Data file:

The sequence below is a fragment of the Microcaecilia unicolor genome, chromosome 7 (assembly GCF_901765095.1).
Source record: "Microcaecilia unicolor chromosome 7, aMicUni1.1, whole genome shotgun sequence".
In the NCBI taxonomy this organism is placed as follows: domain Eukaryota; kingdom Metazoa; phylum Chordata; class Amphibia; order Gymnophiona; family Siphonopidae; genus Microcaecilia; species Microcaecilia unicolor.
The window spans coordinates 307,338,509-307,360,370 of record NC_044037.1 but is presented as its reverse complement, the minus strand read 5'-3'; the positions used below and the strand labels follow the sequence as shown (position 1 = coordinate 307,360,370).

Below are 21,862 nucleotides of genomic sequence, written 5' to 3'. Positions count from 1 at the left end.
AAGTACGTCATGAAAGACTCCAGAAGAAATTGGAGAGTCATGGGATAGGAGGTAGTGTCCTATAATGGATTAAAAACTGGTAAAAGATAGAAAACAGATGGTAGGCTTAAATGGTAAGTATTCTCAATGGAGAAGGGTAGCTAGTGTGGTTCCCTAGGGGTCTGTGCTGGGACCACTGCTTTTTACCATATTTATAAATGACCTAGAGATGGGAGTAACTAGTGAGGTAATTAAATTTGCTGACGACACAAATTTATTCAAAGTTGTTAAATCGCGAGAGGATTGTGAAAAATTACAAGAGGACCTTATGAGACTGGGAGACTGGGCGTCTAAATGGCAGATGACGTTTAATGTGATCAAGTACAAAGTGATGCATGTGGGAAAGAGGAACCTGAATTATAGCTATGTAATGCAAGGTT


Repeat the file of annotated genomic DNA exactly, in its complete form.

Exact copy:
The sequence below is a fragment of the Microcaecilia unicolor genome, chromosome 7 (assembly GCF_901765095.1).
Source record: "Microcaecilia unicolor chromosome 7, aMicUni1.1, whole genome shotgun sequence".
In the NCBI taxonomy this organism is placed as follows: domain Eukaryota; kingdom Metazoa; phylum Chordata; class Amphibia; order Gymnophiona; family Siphonopidae; genus Microcaecilia; species Microcaecilia unicolor.
The window spans coordinates 307,338,509-307,360,370 of record NC_044037.1 but is presented as its reverse complement, the minus strand read 5'-3'; the positions used below and the strand labels follow the sequence as shown (position 1 = coordinate 307,360,370).

Below are 21,862 nucleotides of genomic sequence, written 5' to 3'. Positions count from 1 at the left end.
AAGTACGTCATGAAAGACTCCAGAAGAAATTGGAGAGTCATGGGATAGGAGGTAGTGTCCTATAATGGATTAAAAACTGGTAAAAGATAGAAAACAGATGGTAGGCTTAAATGGTAAGTATTCTCAATGGAGAAGGGTAGCTAGTGTGGTTCCCTAGGGGTCTGTGCTGGGACCACTGCTTTTTACCATATTTATAAATGACCTAGAGATGGGAGTAACTAGTGAGGTAATTAAATTTGCTGACGACACAAATTTATTCAAAGTTGTTAAATCGCGAGAGGATTGTGAAAAATTACAAGAGGACCTTATGAGACTGGGAGACTGGGCGTCTAAATGGCAGATGACGTTTAATGTGATCAAGTACAAAGTGATGCATGTGGGAAAGAGGAACCTGAATTATAGCTATGTAATGCAAGGTT